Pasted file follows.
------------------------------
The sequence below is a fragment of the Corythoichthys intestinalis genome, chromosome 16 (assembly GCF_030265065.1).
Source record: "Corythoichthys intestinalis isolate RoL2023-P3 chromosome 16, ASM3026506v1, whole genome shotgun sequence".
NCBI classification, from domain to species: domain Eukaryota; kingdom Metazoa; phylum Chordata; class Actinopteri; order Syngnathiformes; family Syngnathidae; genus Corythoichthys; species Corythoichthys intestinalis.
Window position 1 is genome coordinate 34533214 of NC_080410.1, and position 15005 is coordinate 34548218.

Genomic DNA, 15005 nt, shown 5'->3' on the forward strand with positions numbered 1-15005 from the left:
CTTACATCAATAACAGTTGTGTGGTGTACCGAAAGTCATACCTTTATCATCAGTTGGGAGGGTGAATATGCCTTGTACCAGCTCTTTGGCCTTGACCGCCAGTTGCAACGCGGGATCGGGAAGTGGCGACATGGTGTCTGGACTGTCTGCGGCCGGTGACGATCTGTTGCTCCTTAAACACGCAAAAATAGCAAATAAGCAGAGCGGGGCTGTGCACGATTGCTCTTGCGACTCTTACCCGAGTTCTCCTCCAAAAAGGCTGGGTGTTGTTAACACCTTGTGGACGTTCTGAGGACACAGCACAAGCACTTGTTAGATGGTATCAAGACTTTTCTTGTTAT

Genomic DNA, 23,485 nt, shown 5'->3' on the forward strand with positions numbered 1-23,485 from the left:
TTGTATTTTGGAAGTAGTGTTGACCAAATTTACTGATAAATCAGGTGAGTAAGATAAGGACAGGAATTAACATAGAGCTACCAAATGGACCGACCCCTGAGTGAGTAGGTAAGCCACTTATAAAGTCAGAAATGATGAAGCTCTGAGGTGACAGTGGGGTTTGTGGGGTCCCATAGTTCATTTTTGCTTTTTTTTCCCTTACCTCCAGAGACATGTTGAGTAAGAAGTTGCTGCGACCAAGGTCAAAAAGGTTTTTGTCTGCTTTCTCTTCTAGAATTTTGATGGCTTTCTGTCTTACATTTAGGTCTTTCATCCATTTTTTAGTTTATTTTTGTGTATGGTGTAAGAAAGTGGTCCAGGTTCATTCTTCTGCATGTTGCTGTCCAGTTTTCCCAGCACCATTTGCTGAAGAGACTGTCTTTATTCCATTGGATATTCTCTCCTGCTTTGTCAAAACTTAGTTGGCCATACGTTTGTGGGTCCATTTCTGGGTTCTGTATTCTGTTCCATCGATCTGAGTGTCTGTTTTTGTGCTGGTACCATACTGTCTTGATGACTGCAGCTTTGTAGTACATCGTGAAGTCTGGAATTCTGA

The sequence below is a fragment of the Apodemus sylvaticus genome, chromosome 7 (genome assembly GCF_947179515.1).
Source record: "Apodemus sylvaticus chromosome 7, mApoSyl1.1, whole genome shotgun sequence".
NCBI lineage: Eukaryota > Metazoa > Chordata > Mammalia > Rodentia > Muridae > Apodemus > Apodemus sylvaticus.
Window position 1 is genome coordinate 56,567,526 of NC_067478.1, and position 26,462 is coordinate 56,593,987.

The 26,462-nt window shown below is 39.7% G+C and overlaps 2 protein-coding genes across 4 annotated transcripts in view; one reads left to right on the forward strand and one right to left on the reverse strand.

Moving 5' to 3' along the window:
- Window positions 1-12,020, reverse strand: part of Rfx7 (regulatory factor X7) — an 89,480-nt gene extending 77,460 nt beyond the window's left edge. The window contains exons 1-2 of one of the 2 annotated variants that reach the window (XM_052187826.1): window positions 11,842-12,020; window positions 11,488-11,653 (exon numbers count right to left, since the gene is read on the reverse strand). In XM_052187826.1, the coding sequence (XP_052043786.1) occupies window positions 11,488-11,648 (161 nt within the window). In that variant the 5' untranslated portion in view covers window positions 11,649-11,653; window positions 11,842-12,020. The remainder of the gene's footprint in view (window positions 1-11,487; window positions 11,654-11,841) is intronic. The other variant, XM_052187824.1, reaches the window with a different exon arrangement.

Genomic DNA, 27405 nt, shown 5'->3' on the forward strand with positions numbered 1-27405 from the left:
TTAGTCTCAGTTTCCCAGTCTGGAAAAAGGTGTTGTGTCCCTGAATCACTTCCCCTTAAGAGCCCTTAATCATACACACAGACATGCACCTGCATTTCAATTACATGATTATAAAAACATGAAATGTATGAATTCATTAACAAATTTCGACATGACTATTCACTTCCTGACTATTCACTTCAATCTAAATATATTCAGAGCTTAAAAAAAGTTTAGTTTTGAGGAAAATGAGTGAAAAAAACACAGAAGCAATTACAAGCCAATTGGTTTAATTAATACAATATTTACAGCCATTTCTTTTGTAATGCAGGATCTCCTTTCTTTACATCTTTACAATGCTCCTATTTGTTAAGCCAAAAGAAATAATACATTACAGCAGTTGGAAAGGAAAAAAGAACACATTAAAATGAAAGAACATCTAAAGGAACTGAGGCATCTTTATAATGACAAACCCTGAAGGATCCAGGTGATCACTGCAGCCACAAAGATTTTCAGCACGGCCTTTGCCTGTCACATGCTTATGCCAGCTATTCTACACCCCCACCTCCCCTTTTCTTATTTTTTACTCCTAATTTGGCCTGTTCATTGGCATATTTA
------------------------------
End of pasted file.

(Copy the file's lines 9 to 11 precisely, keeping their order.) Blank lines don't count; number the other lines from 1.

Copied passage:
The sequence below is a fragment of the Apodemus sylvaticus genome, chromosome 7 (genome assembly GCF_947179515.1).
Source record: "Apodemus sylvaticus chromosome 7, mApoSyl1.1, whole genome shotgun sequence".
NCBI lineage: Eukaryota > Metazoa > Chordata > Mammalia > Rodentia > Muridae > Apodemus > Apodemus sylvaticus.